My Teenage Daughter Thinks I’m Cool

How do I know? Well, I can assure you — it isn’t because she tells me.

Parents of teens know that your kids say you're cool about as often as they wake up at 7:30 a.m. on a Saturday and offer to do your grocery shopping for you. Therefore, we need to be constantly on the lookout for more subtle signs of approval. By "subtle," I mean so deeply and successfully hidden, you need an emotional jackhammer to get to them.

You may find it sad — pathetic, even — that I read between the lines so deeply just to delude myself into thinking my kids think I'm cool. You may be surprised I suffer from such low self-esteem as a parent that I must not only do this, but write about it. Well, I have only one answer to that. You're right on all counts. Keep reading, anyway.

Here are a few ways I know the 17-year-old thinks I'm cool:

1. I know how to blow glass. When faced with the choice of using a store/factory-made glass for her drink, or a glass that I made, she chooses a glass that I made. It's possible she chooses it because it doesn't go in the dishwasher, and that's one less thing she has to put in the dishwasher. But I think deep down, WE ALL KNOW it's her way of saying I'm cool.

2. She may even go so far, if she has a friend over, to say casually, "Hey, my mom made that. It doesn't go in the dishwasher." This prompts her friend to say, "Wow, she MADE that? That's so COOL!" You see how clever she is? She manipulates her friends to imply I'm cool, so that she wouldn't have to say it herself. Or it's her way of telling her friends they don't need to put the glass in the dishwasher, either.

3. She has, on occasion, borrowed my shoes.

4. She has, on occasion, stalked me on Twitter.

5. She did not freak out when she was at a party that was busted up by the cops.

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That last one might require slight elaboration. Allow me, please.

She called me one night from a friend's house where a party was being busted up by the cops. She assured me she was okay, but said they wouldn't let her leave until I came to get her and talked to them. When I arrived, I was stopped outside by an officer who asked me which kid was mine. I peeked inside and saw the chaos of kids and their unhappy/angry parents and cops sorting out the situation. The officer outside apprised me of the situation.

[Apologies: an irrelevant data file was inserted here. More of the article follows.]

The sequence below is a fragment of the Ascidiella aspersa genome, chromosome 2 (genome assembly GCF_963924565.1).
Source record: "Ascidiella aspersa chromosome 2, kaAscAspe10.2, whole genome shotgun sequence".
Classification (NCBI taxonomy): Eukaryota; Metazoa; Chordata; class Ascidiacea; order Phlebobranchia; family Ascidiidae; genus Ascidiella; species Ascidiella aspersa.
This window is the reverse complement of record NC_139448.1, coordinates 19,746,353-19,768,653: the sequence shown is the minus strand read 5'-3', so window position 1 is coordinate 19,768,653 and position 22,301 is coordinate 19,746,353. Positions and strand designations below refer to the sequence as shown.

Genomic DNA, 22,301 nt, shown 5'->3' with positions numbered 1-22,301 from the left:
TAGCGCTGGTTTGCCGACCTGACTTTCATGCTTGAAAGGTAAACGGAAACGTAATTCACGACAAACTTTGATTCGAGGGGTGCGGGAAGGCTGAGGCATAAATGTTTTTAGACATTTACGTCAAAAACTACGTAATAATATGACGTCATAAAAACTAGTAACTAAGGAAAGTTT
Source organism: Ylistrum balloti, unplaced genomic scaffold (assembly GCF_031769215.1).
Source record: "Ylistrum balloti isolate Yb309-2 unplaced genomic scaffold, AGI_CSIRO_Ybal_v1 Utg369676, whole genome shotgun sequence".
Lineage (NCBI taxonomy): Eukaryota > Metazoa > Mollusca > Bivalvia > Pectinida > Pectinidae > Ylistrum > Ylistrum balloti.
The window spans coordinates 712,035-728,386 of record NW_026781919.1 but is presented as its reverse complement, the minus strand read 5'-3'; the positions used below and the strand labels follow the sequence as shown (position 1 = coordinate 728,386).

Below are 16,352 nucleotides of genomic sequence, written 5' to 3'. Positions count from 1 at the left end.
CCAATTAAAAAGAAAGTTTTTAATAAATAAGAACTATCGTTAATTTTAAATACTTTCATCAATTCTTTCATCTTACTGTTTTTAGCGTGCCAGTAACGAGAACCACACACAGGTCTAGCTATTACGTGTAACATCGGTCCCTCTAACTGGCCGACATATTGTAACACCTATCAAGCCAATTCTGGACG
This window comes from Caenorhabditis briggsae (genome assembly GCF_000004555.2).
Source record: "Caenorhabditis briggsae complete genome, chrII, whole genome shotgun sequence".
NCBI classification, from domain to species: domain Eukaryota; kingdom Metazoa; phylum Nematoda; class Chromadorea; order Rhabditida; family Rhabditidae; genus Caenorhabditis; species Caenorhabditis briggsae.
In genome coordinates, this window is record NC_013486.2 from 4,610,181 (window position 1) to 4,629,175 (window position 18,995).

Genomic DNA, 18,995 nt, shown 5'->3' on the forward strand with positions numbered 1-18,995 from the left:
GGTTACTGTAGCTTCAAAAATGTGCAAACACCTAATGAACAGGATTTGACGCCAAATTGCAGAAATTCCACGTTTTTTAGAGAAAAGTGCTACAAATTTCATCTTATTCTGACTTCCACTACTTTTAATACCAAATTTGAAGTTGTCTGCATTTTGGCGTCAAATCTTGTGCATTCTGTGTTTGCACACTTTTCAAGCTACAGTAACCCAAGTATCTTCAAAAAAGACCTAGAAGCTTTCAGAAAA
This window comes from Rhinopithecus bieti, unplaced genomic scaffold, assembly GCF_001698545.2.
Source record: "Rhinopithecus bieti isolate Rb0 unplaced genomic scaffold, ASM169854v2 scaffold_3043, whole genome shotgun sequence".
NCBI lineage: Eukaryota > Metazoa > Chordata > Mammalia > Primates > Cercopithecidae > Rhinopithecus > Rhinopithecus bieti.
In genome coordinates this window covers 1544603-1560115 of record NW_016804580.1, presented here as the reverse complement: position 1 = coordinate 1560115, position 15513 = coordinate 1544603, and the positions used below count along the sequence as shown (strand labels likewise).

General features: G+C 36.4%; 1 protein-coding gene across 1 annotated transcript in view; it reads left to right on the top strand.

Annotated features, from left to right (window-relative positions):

I described my daughter to him, and he asked me if I'd like to head inside or wait in my car.

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I asked, "Is she OK? Does it seem like she's upset or needs me in there?"

He answered, "Yes, she's fine. Actually, she's the calmest kid in the place."

I said, "OK, in that case, I'll wait in the car. I'll be there if you or she needs me for anything."

Five minutes later she got into the car, and I just stared at her, waiting for the explanation. She said, "I blew zeros on the breathalyzer, so they let me go." She proceeded to detail the timeline for me and her part in it. She had had one beer, and told the officers that when they asked. She told me other kids were acting belligerent towards the cops, which she said was stupid, because the cops were just doing their jobs and the kids were going to make their situations worse by being like that.

I agreed, of course, and while emphasizing how lucky she was things didn't get dangerous or out of control for her, I was proud she was calm and honest with the cops. "Never, NEVER piss off the cops," I said. "Always, ALWAYS cooperate."

Then I told her what the officer outside said about how she was acting. She laughed, and said, "Yeah, everyone was freaking out that their parents were gonna kill them. I was the only one who wasn't afraid of their parents' reaction. I knew you guys weren't gonna be like that."

How did she know that? Because we've done our damnedest to drill it into her head, no matter what messed-up situation she was in, we'd always be prouder that she called us for help than we would be pissed she was in the messed-up situation to begin with.

With that one sentence — "I knew you guys weren't gonna be like that," she told us we were cool.